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Water woes an issue to garner �bucketful� of votes

By MAMATA MISHRA
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GUWAHATI, March 31 - Despite being an integral part of electoral politics in the city, the issue relating to acute water crisis here is yet to be solved by the present and the previous dispensations.

Once more, the issue has been being raised to garner votes but the water woes of the Guwahatians stands as a testimony of failure of the successive governments.

While both Congress and BJP do not shy away from making it a political issue, in reality, the governments run by either party have failed to deliver on this front, despite the fact that the mighty Brahmaputra flows through the city. Though this issue is raised every time during poll campaigns in the State, all that people have got so far are failed deadlines.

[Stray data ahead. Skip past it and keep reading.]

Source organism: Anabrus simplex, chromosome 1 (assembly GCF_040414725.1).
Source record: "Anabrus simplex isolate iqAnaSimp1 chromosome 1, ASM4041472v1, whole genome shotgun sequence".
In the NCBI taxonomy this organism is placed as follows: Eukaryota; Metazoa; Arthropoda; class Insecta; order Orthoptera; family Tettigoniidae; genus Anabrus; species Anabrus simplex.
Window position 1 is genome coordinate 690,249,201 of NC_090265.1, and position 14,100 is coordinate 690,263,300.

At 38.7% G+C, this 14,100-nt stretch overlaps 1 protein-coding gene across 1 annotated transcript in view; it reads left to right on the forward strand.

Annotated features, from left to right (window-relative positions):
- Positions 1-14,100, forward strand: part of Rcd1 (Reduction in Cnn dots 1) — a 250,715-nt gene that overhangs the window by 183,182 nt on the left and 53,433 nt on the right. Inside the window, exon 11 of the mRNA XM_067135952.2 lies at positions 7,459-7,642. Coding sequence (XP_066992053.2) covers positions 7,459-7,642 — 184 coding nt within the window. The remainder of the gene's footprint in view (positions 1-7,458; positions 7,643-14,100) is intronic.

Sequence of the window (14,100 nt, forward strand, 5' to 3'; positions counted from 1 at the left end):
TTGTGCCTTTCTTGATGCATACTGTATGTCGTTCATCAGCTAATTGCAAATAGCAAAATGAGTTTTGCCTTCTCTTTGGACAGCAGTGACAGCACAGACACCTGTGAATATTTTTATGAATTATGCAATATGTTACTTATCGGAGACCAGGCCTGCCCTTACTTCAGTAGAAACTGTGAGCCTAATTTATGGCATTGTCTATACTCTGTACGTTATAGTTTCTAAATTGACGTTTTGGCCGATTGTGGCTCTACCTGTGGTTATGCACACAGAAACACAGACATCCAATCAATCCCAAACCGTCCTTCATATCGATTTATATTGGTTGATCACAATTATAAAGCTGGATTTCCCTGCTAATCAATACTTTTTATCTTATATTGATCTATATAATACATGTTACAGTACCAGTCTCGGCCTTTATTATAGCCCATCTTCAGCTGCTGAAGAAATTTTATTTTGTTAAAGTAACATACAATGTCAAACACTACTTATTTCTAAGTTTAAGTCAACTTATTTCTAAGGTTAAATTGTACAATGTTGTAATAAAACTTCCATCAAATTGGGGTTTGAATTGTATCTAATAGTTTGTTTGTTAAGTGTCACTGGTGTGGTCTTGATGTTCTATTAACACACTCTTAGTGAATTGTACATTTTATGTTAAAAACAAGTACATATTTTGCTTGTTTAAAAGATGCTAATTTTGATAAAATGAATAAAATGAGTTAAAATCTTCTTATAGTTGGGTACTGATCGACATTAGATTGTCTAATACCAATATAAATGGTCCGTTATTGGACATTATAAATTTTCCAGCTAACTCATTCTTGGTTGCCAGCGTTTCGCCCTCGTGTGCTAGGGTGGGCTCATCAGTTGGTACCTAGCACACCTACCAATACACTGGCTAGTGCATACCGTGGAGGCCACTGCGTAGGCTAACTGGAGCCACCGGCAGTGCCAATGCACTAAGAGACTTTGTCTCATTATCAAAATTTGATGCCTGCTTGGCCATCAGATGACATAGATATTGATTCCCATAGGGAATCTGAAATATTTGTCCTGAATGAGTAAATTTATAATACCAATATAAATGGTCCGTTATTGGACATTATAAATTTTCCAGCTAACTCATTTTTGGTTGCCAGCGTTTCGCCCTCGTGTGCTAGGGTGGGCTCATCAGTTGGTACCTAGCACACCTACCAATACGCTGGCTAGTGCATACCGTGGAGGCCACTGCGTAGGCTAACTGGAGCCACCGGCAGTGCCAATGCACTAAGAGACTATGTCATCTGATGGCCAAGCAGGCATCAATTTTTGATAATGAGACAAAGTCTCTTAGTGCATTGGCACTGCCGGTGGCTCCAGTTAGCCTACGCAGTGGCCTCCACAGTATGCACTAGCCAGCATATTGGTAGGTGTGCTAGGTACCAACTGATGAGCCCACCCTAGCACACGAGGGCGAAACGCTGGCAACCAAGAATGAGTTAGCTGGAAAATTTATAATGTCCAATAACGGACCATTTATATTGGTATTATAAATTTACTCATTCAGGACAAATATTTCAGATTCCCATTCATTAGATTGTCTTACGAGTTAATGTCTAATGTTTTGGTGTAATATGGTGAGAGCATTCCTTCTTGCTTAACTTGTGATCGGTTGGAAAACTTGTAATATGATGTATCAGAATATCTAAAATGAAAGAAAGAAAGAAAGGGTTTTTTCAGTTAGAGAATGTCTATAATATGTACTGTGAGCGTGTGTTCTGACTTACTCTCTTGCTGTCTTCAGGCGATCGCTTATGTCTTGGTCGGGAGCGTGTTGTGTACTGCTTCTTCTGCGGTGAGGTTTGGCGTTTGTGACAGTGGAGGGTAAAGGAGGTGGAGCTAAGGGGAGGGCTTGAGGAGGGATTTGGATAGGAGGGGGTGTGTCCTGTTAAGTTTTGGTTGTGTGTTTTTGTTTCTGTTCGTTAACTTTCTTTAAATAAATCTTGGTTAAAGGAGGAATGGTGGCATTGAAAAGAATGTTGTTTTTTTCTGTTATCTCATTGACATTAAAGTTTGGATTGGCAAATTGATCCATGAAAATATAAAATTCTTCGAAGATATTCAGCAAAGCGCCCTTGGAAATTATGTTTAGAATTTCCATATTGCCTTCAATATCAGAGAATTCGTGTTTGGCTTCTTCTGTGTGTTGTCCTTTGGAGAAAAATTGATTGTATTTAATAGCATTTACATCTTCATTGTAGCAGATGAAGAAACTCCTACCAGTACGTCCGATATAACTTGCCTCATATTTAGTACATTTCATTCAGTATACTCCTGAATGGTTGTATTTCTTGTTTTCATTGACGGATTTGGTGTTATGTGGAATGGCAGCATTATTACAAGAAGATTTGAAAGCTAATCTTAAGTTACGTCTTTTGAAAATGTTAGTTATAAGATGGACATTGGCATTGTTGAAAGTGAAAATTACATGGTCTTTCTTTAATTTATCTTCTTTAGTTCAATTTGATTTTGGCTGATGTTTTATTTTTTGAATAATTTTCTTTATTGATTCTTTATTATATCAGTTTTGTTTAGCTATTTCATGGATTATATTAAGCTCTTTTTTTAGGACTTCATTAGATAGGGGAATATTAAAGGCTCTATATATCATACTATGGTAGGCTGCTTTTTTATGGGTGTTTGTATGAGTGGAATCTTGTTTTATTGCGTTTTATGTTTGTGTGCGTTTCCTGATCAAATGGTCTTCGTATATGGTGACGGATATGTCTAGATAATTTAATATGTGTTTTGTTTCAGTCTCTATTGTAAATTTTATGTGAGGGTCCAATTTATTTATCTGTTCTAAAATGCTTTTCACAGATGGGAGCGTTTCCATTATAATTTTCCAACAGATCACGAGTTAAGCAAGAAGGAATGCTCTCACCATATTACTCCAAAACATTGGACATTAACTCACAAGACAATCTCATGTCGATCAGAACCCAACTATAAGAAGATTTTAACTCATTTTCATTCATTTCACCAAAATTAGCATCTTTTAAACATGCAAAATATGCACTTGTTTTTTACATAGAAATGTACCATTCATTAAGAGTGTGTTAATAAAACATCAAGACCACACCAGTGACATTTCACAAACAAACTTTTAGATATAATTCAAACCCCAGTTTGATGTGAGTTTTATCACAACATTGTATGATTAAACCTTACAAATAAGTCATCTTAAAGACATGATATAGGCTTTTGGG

City�s first 24x7 water supply scheme, sanctioned in 2008 during the regime of the then chief minister Tarun Gogoi, was initially scheduled to be completed in 2011. The project missed several revised deadlines in 2014, 2015, 2016 and 2017, and the issue was raised several times by the BJP MP Bijoya Chakraborty in her poll campaigns before her party formed the government.

Hitting out at Congress in February 2014, BJP�s prime ministerial candidate and the then Gujarat chief minister Narendra Modi had stated in Guwahati that the size of his State�s water supply pipe was such that Tarun Gogoi, who was chief minister then, could drive with his family through the pipe.

�Assam is lucky to have a river like the Brahmaputra. Still the people of Guwahati do not have water to drink,� Modi had said in an election rally here. Subsequently, BJP came to power at the Centre and also in Assam, but water woes continued to haunt the city residents.

BJP candidate Queen Oja told The Assam Tribune that water crisis tops her list of priorities for Guwahati in this election.

�Everywhere in the city, people complain about the water crisis. If given an opportunity, my attempt would be to expedite the projects to end this ordeal as soon as possible,� she said.